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World Bank raises India’s FY23 GDP growth forecast at 6.9%

India's economy has demonstrated resilience despite a challenging external environment, the World Bank has said in its latest India Development Update.

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New Delhi: Considering Indian economy’s strong outturn in July-September quarter (Q2) and it being better placed to withstand global shocks, World Bank has revised India’s GDP estimate upward from 6.5% earlier to 6.9% now for financial year 2022-23.

India’s economy has demonstrated resilience despite a challenging external environment, the World Bank has said in its latest India Development Update.

The report titled “Navigating the Storm” has found that while the deteriorating external environment will weigh on India’s growth prospects, the economy is relatively well positioned to weather global spillovers compared to most other emerging markets.

Impact of a tightening global monetary policy cycle, slowing global growth and elevated commodity prices will mean that the Indian economy will experience lower growth in the 2022-23 financial year compared to 2021-22, the report has said.

“Despite these challenges, the update expects India to register a strong GDP growth and remain one of the fastest growing major economies in the world, due to robust domestic demand,” the report said.

“India’s economy has been remarkably resilient to the deteriorating external environment, and strong macroeconomic fundamentals have placed it in good stead compared to other emerging market economies. However, continued vigilance is required as adverse global developments persist,” Auguste Tano Kouame, World Bank’s Country Director in India, said.

The report has forecast that the India economy will grow at a slightly lower rate of 6.6 percent in the 2023-24 fiscal year.

“A challenging external environment will affect India’s economic outlook through different channels,” the report said.

The report states that rapid monetary policy tightening in advanced economies has already resulted in large portfolio outflows and depreciation of the Indian Rupee while high global commodity prices have led to a widening of the current account deficit.

However, it argues that India’s economy is relatively insulated from global spillovers compared to other emerging markets. This is partly because India has a large domestic market and is relatively less exposed to international trade flows.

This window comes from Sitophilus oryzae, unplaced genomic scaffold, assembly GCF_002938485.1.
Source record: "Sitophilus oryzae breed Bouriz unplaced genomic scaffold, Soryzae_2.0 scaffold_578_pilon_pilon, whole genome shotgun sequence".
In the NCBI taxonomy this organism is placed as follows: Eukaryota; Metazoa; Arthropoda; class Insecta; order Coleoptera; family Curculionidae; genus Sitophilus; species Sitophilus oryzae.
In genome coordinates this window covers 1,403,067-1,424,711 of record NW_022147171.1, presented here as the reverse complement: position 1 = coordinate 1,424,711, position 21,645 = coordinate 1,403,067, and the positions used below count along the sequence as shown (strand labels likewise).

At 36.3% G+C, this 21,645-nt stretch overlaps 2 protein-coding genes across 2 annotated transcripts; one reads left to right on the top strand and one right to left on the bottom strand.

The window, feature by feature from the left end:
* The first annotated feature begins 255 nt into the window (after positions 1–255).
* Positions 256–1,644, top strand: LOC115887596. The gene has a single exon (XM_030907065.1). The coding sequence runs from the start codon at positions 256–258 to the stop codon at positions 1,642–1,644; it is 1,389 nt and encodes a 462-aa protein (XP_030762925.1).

“Policy reforms and prudent regulatory measures have also played a key role in developing resilience in the economy. Increased reliance on market borrowings has improved the transparency and credibility of fiscal policy and the government has diversified the investor base for government securities. The introduction of a formal inflation targeting framework during the past decade was an important step in lending credibility to monetary policy decisions,” the report said.

“While there are still some challenges in the financial sector, the adoption of several regulatory and policy measures—including the introduction of a new Insolvency and Bankruptcy Code and the creation of the new National Reconstruction Company Limited—facilitated an improvement in financial sector metrics over the past five years; these policy interventions are also expected to help alleviate pressures related to non-performing loans,” the report said.

“A well-crafted and prudent policy response to global spillovers is helping India navigate global and domestic challenges,” Dhruv Sharma, Senior Economist, World Bank, and lead author of the report, said.

The report notes that both levers of macroeconomic policy – fiscal and monetary – have played a role in managing the challenges that have emerged over the past year.

The report also notes that the RBI withdrew accommodative monetary policy settings in a measured approach as it balanced the need to rein in inflation while continuing to support economic growth.

Fiscal policy supported the central bank’s rate actions by cutting excise duty and other taxes on fuel to moderate the impact of higher global oil prices on inflation.

However, the report also cautions that there is a trade-off between trying to limit the adverse impact of global spillovers on India’s growth and available policy space.

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